I’m not saying all car salesmen are snakes who’d sell their mothers into slavery if there was a deposit in it for them - but there are enough ethically ambivalent car salesman out there for it to be insane for you not to acknowledge this risk and deploy appropriate countermeasures.
I always think of this situation in terms of the time. I imagine being face to face with a car salesman, and casually looking down casually at my watch. Like: What do you know? It’s ‘bullshit o’clock’. Agin.
It’s always ‘bullshit o’clock’ in a car dealership.
Professor Harry Frankfurt is the authority on bullshit. It’s not necessarily lies. Liars respect the truth enough actively to misrepresent what they believe to be true.
The bullshitter is not bound to truth and falsehood in this way. He just presents statements designed to serve his underlying agenda - they can be true or false, in endless permutations. It doesn’t matter. He’s, in a sense, unplugged.
Hence the term ‘bullshit artist’, which the car salesman almost certainly is. In this case, he’s presenting you with a set of compelling alleged reasons to drop your plan and buy right now, which serves his agenda.
The most common bullshit gambit here is: False urgency. There has to be a good reason for you to go now. To inject urgency. To up-end your plan. To get a signature and a deposit out of you. Now.
And the most expedient falsely urgent gambit is the allegedly unbeatable deal, allegedly expiring when the doors close this evening.
I mean, when you think about it, this is unbelievably lucky, right? (Key word: unbelievably.)
You just happen to have darkened his door in the closing stages of the very last day of an unbeatable deal, which will never be repeated, which would represent a missed opportunity of epic proportion, bordering on a financial tragedy, should you not embrace it right now by signing on the dotted, and paying a deposit.
How ‘unbelievably’ fortunate. What a coincidence. Please..
Or you could just look down at your watch. (Goodness me: )
Logic beats bullshit - if you use it
We all want to believe we’ve been unbelievably lucky, but ask yourself: Why would this deal not be available tomorrow, or next week? If this is actually a genuine carmaker incentive, it would be on the website. It would have a stated closing date. It would be available from all other dealers of the same brand.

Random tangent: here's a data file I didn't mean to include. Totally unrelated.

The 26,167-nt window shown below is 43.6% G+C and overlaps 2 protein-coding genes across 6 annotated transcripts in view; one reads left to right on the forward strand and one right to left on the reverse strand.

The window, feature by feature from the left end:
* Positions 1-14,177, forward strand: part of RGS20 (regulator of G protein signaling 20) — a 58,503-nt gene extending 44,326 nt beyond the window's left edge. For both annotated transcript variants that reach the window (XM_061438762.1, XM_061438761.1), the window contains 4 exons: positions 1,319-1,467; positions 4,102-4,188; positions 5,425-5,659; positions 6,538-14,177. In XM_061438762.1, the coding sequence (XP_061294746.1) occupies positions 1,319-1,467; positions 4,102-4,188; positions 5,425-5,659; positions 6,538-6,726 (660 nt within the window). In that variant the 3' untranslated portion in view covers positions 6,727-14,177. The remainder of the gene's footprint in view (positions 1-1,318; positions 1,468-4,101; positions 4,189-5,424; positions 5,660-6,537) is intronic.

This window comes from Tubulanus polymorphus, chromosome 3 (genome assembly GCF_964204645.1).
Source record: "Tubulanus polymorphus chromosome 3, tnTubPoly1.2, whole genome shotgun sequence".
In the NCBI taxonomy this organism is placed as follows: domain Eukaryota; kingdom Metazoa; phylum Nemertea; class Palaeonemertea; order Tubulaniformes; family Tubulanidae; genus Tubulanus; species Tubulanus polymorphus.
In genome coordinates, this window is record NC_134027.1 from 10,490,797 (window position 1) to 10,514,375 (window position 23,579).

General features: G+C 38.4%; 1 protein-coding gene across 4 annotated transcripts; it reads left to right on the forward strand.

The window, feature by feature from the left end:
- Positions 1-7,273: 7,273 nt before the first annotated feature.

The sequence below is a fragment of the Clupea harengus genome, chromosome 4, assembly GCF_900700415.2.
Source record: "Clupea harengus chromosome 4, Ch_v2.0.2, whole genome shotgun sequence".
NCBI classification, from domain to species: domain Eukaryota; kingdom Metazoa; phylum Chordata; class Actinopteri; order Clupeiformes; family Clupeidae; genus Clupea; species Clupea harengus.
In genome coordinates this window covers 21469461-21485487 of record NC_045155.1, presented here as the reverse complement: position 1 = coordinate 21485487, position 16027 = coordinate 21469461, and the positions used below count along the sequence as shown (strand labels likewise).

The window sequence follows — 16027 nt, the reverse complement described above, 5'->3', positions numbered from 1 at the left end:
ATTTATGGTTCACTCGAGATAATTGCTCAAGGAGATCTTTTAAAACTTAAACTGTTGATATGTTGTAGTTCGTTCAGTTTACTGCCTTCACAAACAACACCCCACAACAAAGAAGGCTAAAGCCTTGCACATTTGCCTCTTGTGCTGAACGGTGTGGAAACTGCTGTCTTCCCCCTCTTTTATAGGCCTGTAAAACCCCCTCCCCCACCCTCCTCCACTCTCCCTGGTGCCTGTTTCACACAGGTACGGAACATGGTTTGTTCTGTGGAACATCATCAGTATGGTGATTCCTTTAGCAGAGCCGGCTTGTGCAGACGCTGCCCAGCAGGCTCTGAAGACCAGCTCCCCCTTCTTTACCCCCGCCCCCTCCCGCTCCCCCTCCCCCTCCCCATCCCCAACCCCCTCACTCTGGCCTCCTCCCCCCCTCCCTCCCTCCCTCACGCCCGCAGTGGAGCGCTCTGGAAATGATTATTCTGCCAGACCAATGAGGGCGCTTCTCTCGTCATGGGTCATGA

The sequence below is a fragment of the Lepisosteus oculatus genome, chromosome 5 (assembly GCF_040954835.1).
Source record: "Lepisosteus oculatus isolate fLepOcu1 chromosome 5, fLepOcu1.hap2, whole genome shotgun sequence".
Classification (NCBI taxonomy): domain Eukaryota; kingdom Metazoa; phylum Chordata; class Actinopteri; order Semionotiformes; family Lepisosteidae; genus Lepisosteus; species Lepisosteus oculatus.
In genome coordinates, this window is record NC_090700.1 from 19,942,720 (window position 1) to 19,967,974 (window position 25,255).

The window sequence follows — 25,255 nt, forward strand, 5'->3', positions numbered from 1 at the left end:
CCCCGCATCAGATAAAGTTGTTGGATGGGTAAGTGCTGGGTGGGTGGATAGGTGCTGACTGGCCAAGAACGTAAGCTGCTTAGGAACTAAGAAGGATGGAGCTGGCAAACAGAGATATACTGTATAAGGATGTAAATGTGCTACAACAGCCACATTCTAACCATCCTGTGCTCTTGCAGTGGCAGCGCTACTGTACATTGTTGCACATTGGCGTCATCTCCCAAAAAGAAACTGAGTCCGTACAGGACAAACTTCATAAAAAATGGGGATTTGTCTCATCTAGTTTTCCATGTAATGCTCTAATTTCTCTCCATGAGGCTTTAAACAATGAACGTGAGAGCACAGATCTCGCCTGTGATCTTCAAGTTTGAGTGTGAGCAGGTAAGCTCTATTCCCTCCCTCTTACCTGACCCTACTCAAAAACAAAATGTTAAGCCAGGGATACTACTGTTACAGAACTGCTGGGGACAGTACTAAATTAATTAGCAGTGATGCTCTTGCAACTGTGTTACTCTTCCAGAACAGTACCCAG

If it’s just a special the dealer has cooked up, flying solo, there is no commercial reason why he could not do the same deal on this car tomorrow, or next week. If it’s in stock, he’s already purchased it from the manufacturer. There’s no economic reason for that special to end tonight.
If you front up tomorrow, or next Tuesday, and offer that exact sum, do you really expect to be shown the door. “You had your chance mate: get out. I don’t think so.
You might have to dig pretty deep here, to cast a net of skeptical disbelief capable of containing this expertly coiffed bullshit. Or, you could fight bullshit with bullshit:
“I understand this would be a missed opportunity - but I really do want to make the right decision. And I haven’t done my due diligence yet. You’ll have other specials down the track, I’m sure.”
The rabbit hole gets deeper
Just remember, the cake of bullshit is baked according to a complex recipe. Once you’ve bought into this absurd proposition that you are the lucky-est car-buyer in the western world this year (just sign here)...
...it’s very easy to gut you on the trade-in and the finance, because, hey, we’re giving you an unbeatable deal on the new car. We can’t throw the trade-in and finance away at cost, too.
Then they trot out the Ming Mole, and her gravity-defying silicone breasts offer you the paint protection, the tinting and the rustproofing, and somehow, you can’t say ‘no’...
Just remember: It’s an adversarial situation. The path of least resistance is just to say yes, and watch your finances bleed out, all over the floor. My advice: Man up (even if you’re a chick). Start saying ‘no’.
Be properly skeptical of everything that is said. And do not underestimate how convincingly it comes across in the moment.
Do the deal on your terms and don’t get taken to the cleaners at every turn. Look at your watch. Remember the time. Don't get ambushed by stealth.
More info: Here's how to make buying a car at the end of the month work for you >>